Nga Hine Pikorero members from left, Terina Wichman-Evans, Manaia Tuwhare-Hoani, who's the great-granddaughter of poet Hone Tuwhare, Arihia Hall and Matariki Bennett. Photo / Babiche Martens

Meet The New Generation Of NZ Poets Who Have The World Listening

These young artists are using poetry in all its forms — rap, spoken word and essay — to navigate their way through challenging times

Te reo Māori is the native language of our country
Passed down from generation to generation
Over a single century it almost vanished from a law that suppressed the sound of it in schools
Kids were bruised by their teachers’knuckles for speaking it in the playground
This was their way of delivering us from our wayward state
They viewed our language as the head of a snake
Deemed useless because it wasn’t written on paper
It wasn’t long until we were forced to speak in silence
— Ngā Hine Pūkōrero

In April, as Black Lives Matter protests kicked off in the United States and around the world, the crowd of several thousand gathered at Auckland's Aotea Square was treated to a history lesson delivered by a group of teenage girls.

Spoken word group Ngā Hine Pūkōrero met as students at Western Springs College. In Year 9, they came across a video of Californian poet Rudy Francisco that blew their minds.

Member Matariki Bennett, who's now studying at South Seas Film & Television School, says they mentioned it to teacher Alice Heather ("the coolest teacher on Earth"), who hooked them up with local poetry slams like Word — the Front Line.

In the last couple of years, they've been invited to festivals in Melbourne and Las Vegas. They even get asked to do corporate gigs. Fluent in te reo since they were little, their act glides between Māori and English, words and waiata.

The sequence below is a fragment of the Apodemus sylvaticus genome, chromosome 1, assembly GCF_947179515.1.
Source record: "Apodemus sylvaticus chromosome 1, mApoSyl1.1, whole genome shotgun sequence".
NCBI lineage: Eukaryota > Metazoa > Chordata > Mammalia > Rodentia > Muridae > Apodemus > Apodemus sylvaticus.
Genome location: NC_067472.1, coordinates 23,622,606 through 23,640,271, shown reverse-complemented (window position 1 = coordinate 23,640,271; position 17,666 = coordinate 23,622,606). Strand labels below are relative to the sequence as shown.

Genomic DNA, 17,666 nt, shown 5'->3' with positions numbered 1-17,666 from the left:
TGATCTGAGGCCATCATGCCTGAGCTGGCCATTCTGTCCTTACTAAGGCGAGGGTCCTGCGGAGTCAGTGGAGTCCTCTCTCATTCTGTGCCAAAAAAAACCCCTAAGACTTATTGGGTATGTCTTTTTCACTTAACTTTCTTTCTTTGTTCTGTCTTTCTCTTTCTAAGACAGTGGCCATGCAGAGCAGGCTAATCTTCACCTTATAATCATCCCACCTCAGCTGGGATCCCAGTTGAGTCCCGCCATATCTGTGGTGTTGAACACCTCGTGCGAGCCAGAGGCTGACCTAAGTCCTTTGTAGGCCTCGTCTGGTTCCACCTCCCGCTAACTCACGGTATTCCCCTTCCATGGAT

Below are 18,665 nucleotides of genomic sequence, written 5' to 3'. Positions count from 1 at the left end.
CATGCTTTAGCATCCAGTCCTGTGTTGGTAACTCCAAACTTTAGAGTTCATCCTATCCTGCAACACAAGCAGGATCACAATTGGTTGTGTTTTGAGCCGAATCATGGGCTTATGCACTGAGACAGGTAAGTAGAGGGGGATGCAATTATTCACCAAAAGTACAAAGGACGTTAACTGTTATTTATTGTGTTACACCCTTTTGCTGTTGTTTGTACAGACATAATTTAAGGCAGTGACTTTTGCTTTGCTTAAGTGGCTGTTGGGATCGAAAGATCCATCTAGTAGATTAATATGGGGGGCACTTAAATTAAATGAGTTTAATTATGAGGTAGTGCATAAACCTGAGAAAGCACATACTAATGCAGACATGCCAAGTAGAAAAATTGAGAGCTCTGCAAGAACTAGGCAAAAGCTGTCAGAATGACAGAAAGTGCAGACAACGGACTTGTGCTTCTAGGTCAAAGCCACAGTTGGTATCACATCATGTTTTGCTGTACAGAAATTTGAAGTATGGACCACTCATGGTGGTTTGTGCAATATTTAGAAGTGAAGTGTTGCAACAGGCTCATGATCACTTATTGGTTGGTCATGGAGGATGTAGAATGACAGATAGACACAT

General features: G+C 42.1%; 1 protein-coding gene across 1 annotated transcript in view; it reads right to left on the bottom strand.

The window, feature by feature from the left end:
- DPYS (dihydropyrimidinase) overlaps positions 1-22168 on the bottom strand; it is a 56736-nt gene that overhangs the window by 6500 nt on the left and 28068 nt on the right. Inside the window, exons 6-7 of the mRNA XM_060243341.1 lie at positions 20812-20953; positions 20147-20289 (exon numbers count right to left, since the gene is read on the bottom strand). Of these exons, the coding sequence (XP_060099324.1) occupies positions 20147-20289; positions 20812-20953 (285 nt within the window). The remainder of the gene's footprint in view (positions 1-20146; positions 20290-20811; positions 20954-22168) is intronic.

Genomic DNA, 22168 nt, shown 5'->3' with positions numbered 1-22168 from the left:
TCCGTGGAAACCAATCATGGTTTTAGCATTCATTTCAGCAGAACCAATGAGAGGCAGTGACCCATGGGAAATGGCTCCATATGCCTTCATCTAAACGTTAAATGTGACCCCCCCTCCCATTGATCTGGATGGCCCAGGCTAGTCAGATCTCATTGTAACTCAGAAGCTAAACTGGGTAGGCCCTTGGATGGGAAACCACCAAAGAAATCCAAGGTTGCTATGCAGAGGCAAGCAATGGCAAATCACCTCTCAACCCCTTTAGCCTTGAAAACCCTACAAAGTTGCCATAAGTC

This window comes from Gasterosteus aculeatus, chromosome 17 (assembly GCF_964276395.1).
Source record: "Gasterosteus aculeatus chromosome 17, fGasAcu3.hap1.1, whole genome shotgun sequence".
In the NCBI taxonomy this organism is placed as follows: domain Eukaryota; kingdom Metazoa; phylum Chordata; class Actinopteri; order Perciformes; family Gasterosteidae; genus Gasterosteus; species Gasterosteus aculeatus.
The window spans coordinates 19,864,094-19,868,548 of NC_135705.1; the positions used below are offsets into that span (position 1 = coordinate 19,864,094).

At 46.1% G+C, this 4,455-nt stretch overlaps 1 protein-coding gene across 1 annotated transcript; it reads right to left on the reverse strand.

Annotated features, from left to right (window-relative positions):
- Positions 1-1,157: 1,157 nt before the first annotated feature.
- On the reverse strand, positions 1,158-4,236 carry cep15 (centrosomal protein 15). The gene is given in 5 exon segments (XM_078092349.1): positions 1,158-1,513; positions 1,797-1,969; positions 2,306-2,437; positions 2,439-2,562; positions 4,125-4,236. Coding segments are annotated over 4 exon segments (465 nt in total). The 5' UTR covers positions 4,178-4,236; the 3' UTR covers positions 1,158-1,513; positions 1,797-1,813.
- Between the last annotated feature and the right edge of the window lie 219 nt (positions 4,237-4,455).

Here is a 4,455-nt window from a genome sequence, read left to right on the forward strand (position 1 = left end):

"One thing people always say about te reo is that it's the most poetic language," says Matariki. "There's no way to say 'I love you' — you have to use metaphors to describe your love. So many metaphors have been used in English that it can get repetitive, but when we add in Māori and songs and waiata and moteatea (laments), it breaks it up a little bit."

While most of us can only view the current state of the world with our mouths agog, gently crying or perhaps hyperventilating, poetry in all its modern iterations — rap, spoken word, lyric essay — is more crucial than ever in steering us through this shitstorm.

And while New Zealand poetry was once an elite club of mainly posh white males, these days, those best placed to articulate our suffering are more likely to be those who've actually experienced it.

Matariki reckons poetry is having a moment.

"Completely! When we started it was kind of a nerdy thing to do. Or we'd say, 'We do spoken word' and people would say, 'What's that?'

It's definitely become cool now." Is that because she's made it cool? "Ha! I doubt it."

London-based poet Nina Mingya Powles says poetry is meant to be a beautiful, emotional experience, not scary or difficult. Photo/ Supplied.

I starved myself of language, but I couldn’t starve myself
of other things. Wonton noodle soup, Cantonese roast duck,
my mother’s crispy egg noodles and her special congee. All
the thick, sweet smells of yum cha restaurants my parents
took me to, ordering all the same dishes every time, ever
since I was born — Nina Mingya Powles

One of this year's best-timed literary releases was Tiny Moons, a book of essays by poet Nina Mingya Powles that deals prophetically and gloriously with the joy of cooking and with loneliness and belonging, published at a time when food and solitude were all we could think about.

Nina says she's delighted that her words have provided comfort in these weird, bewildering times.

A Malaysian-Chinese-New Zealander currently living in London, Nina's new poetry collection, Magnolia, sprinkled with Mandarin, Hakka and Māori, explores what it's like to be encumbered with so many hyphens and is a love letter to another of her former homes, Shanghai.

Nina wasn't exactly riveted by the poetry she learned at school in Wellington.

"We did World War I poetry and that was it. It was really boring and hard to understand."

But in her final year of a BA, lecturer and poet Anna Jackson introduced her to contemporary women poets including Wellingtonian Helen Rickerby, now a great friend, and Canadian poet Anne Carson, who's become a key influence.

"Just to know there were these incredible women writers doing really interesting, radical, strange things with poetry felt quite magical."

That inspired her to create her 2017 collection, Luminescent, which honours five Zealand women: a writer (Katherine Mansfield, with whom she became a little obsessed); a cosmologist; a dancer; an early settler and a ghost.

Nina says in the last 40 years or so, there's been a "surge" of women poetry and fiction in New Zealand.